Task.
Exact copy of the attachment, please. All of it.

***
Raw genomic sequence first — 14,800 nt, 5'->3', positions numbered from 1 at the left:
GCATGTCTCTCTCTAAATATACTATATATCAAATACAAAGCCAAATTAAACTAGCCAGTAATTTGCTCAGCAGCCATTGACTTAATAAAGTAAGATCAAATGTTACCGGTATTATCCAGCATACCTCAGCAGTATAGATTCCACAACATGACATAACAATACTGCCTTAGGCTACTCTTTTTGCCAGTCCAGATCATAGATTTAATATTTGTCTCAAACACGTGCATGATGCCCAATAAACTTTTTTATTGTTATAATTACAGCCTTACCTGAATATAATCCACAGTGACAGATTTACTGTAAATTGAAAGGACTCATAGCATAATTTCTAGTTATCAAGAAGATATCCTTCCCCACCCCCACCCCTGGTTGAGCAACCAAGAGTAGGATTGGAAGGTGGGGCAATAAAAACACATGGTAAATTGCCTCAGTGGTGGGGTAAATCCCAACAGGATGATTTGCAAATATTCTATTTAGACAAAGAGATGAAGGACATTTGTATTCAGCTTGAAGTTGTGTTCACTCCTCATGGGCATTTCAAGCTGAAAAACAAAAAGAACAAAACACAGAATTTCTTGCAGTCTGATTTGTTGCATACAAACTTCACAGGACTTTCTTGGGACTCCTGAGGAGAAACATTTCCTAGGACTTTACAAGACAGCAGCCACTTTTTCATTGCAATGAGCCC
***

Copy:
Raw genomic sequence first — 14,800 nt, 5'->3', positions numbered from 1 at the left:
GCATGTCTCTCTCTAAATATACTATATATCAAATACAAAGCCAAATTAAACTAGCCAGTAATTTGCTCAGCAGCCATTGACTTAATAAAGTAAGATCAAATGTTACCGGTATTATCCAGCATACCTCAGCAGTATAGATTCCACAACATGACATAACAATACTGCCTTAGGCTACTCTTTTTGCCAGTCCAGATCATAGATTTAATATTTGTCTCAAACACGTGCATGATGCCCAATAAACTTTTTTATTGTTATAATTACAGCCTTACCTGAATATAATCCACAGTGACAGATTTACTGTAAATTGAAAGGACTCATAGCATAATTTCTAGTTATCAAGAAGATATCCTTCCCCACCCCCACCCCTGGTTGAGCAACCAAGAGTAGGATTGGAAGGTGGGGCAATAAAAACACATGGTAAATTGCCTCAGTGGTGGGGTAAATCCCAACAGGATGATTTGCAAATATTCTATTTAGACAAAGAGATGAAGGACATTTGTATTCAGCTTGAAGTTGTGTTCACTCCTCATGGGCATTTCAAGCTGAAAAACAAAAAGAACAAAACACAGAATTTCTTGCAGTCTGATTTGTTGCATACAAACTTCACAGGACTTTCTTGGGACTCCTGAGGAGAAACATTTCCTAGGACTTTACAAGACAGCAGCCACTTTTTCATTGCAATGAGCCC